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Students Run Oakland
As yoga's popularity grows, the ripple effects are being felt in increasingly diverse communities; yoga studios now serve a widening range of people, with offerings like prenatal and senior yoga. And some of the most inspiring work is happening outside the studio, with teachers who endeavor to bring the benefits of the ancient practice to communities that might not otherwise have the chance to join in. Laurence Korth is one such teacher. The French-American volunteer recently introduced yoga to Students Run Oakland (SRO), a youth program changing the lives of Oakland teens.
Since 1999, SRO has been improving the overall health of young people through structured physical fitness training, mentoring and nutrition education. Each spring they help a group of at-risk youth train for the Los Angeles Marathon, and learn valuable lessons about commitment, resilience, and overcoming obstacles along the way.
The program is free, rigorous, and open to all students from participating high schools. The students are largely from high-crime neighborhoods, and many of them are the first in their family to earn a high school diploma. For five months, they train after school three times a week and on weekends. While only about one third of the students stick with the program through to the end, those that do gain a new appreciation for their bodies, satisfaction in completing long-term goals, and an all-expenses-paid trip to Los Angeles.
Not long ago, Korth floated the idea of supplementing the SRO run program with a yoga practice – a way to cross-train, find balance, and maintain flexibility throughout the season. The integration has been well-received, in part, due to the fact that, as an immigrant, Korth has a deep understanding of what it feels like to embark on new experiences and can relate to the students who are trying yoga for the very first time.
I was fortunate enough to have the opportunity to sit in on one of Korth's SRO yoga classes. Here's how it went.
We enter a small, carpeted room on the top floor of the building. Jafet, a 10th grader from Castlemont High, is wearing a black bandana with yin yang symbols. He informs me that the yin represents good and the yang, evil. When we are settled, Korth “invites” students to take off their shoes. Jafet mutters a half-joking comment under his breath about odour and foot fungus, a response Korth says is common among the teens. He sensitively offers the possibility of leaving socks on, but makes a less negotiable request for students to turn off cell phones and dispose of their chewing gum. He begins his narrative to bring the students inside their bodies and connect to their breathing. He asks the students to use an imaginary cell phone to call their feet, make a connection and find out how the toes are feeling today.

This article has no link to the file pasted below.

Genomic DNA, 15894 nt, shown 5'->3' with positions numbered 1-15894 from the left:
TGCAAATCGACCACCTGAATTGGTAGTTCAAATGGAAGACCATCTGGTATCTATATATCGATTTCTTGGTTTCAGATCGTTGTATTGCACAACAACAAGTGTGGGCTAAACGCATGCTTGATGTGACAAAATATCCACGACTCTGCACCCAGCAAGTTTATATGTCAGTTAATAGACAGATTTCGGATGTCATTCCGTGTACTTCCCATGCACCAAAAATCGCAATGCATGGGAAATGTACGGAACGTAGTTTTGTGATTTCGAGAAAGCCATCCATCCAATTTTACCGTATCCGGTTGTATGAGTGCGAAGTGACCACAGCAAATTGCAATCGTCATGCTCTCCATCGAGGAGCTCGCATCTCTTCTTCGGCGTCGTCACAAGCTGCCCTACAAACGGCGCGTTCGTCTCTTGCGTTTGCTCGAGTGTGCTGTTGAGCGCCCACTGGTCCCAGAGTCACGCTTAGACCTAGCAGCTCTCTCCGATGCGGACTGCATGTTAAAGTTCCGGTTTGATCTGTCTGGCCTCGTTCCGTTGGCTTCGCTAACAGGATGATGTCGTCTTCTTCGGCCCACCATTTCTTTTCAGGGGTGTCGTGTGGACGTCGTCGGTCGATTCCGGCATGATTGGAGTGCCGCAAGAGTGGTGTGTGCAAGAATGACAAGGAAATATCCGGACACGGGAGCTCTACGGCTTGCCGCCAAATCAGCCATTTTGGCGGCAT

“The students are not used to adults making them feel or think the way Laurence does,” commented Christine Chapon, project director. Perhaps the most inspiring element in this class is the fact that Korth's students are not the only ones being nourished by his calm and steady voice – Korth clearly feels nourished and grateful to share his time with them as well.
Korth has been a teacher, a yogini and a father for a long time, but only this year did he decided to merge these roles in his work with SRO. He radiates with satisfaction as he watches these young, unlikely yogis embracing simple, yet invaluable skills like closing their eyes and paying attention to their breath. In this age of videogames and long workdays, these teens are receiving absolute presence from Korth. He says he has learned from his two sons (ages 16 and 18) that this is what teens need the most.
Korth hopes the students in the program take away a more centered mind, respect for themselves and a greater understanding of their bodies. From the look of their faces during savasana, it appears that the message has been received. The teens confirm this when they talk with me at the end of class. They tell me that the yoga has helped prepare them for the Los Angeles Marathon this spring. Of course, what better tool than yoga to help these students find their way across the finish line?